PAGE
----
“This thesis presents the results of a narrative inquiry study conducted in the context of Higher Education Institutions. The study aims to describe and foster understanding of the beliefs, perceptions, and felt constraints of ten academic researchers deeply involved in digital scholarship. Academic research, as one of the four categories of scholarship, is the focus of the analysis. The methods of data collection included in-depth online interviews, field notes, closed blog posts, and follow up dialogues via email and web-telephony. The literature review within this study presents a narrative on scholarship throughout the ages up to the current environment, highlighting the role of technology in assisting different forms of networking, communication, and dissemination of knowledge. It covers aspects of online participation and scholarship such as the open access movement, online networks and communities of practice that ultimately influence academic researchers’ sense of identity and their approaches to digital scholarship. The themes explored in the literature review had a crucial role in informing the interview guide that supported the narrative accounts of the research participants. However, the data collected uncovered a gap in knowledge not anticipated in the literature review, that of power relations between the individual and their institutions. Hence, an additional sociological research lens, that of Pierre Bourdieu, was adopted in order to complete the analysis of the data collected. There were three major stages of analysis: the construction of research narratives as a first pass analysis of the narrative inquiry, a thematic analysis of the interview transcripts, and a Bourdieuian analysis, supported by additional literature, that reveals the complexity of current academic practice in the context of the Participatory Web. This research set out to study the online practices of academic researchers in a changing environment and ended up examining the conflicts between modern and conservative approaches to research scholarship in the context of academic researchers’ practices. This study argues that the Participatory Web, in the context of academic research, can not only empower academic researchers but also place them in contention with traditional and persistent scholarly practice.”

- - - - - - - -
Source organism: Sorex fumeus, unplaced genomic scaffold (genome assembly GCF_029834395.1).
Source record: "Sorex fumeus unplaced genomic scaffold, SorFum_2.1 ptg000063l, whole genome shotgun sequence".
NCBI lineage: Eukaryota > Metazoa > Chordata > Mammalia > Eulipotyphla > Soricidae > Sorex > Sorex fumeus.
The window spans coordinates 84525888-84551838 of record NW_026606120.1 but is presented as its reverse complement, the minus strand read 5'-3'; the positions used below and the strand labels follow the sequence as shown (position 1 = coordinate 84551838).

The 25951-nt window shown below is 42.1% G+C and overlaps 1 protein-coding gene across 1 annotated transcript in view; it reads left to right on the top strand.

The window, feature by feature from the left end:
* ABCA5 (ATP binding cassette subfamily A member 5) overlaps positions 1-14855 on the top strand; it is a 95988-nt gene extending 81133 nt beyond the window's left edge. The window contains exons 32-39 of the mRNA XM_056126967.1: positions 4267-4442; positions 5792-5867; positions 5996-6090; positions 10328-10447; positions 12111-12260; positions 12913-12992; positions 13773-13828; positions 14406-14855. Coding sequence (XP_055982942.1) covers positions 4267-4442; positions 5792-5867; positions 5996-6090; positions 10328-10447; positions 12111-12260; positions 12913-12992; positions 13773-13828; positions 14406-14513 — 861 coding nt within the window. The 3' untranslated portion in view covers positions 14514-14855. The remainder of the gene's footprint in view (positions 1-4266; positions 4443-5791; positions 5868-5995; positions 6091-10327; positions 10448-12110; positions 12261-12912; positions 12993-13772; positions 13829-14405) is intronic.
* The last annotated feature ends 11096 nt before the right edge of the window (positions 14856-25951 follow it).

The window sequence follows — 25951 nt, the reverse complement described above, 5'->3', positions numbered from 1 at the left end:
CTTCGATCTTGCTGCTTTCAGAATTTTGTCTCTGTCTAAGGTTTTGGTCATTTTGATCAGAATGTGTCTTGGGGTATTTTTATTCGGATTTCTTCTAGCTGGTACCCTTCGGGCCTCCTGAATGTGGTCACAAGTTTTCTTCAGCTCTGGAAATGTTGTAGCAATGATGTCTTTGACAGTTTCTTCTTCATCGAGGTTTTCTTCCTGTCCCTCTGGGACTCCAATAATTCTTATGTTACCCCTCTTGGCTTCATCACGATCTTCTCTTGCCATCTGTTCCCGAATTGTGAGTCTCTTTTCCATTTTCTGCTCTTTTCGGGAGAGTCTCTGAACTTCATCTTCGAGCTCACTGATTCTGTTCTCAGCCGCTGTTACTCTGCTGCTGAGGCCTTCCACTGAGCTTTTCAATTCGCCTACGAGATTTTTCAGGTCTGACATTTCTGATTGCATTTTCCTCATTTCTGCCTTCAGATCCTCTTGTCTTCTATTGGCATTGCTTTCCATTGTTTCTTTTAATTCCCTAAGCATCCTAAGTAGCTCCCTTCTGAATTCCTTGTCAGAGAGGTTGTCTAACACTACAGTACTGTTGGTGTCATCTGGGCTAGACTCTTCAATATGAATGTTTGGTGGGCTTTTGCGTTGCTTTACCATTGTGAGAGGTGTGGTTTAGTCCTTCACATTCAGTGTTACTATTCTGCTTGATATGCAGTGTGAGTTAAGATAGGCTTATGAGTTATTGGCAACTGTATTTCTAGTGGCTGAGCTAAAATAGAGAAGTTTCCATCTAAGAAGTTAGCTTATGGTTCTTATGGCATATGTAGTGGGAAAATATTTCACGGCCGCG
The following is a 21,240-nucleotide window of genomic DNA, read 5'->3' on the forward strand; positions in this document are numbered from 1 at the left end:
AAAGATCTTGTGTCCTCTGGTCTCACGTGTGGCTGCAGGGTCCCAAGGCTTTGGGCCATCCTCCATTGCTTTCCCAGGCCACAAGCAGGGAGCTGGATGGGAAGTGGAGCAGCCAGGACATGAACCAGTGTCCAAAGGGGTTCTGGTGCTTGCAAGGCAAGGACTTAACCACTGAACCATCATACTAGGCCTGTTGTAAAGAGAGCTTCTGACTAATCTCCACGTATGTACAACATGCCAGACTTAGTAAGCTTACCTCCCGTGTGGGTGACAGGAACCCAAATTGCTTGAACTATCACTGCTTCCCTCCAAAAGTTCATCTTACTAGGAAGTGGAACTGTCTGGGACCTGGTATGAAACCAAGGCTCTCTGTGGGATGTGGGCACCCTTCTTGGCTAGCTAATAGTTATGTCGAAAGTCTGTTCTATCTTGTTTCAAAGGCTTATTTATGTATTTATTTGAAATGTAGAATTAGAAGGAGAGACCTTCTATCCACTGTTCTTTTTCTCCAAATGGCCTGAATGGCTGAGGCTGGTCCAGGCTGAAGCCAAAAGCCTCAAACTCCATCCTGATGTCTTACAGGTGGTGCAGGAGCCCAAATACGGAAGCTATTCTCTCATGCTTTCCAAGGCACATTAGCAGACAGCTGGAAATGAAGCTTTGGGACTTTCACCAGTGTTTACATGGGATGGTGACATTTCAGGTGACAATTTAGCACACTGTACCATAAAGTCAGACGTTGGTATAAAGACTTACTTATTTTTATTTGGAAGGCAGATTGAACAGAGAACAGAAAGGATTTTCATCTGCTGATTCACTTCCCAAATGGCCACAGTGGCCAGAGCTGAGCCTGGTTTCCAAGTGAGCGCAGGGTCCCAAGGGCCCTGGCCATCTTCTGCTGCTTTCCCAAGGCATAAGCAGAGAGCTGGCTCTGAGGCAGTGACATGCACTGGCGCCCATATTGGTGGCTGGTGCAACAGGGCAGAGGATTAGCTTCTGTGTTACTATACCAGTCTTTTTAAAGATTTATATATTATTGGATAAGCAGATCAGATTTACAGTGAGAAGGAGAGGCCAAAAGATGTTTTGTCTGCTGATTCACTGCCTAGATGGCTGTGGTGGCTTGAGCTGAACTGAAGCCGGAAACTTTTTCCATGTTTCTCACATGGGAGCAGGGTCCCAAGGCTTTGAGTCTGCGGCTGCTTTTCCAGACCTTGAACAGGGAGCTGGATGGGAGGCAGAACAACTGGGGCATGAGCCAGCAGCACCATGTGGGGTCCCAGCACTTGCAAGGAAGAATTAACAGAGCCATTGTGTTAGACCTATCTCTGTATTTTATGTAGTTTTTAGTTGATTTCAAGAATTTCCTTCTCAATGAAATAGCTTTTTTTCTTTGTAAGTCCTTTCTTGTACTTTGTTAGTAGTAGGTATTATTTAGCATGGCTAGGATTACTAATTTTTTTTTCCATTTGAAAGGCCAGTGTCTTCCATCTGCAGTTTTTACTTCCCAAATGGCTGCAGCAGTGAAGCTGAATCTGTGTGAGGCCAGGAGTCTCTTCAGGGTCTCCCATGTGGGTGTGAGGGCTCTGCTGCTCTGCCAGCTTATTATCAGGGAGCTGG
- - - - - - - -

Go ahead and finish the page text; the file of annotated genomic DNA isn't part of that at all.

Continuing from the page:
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    Peer Review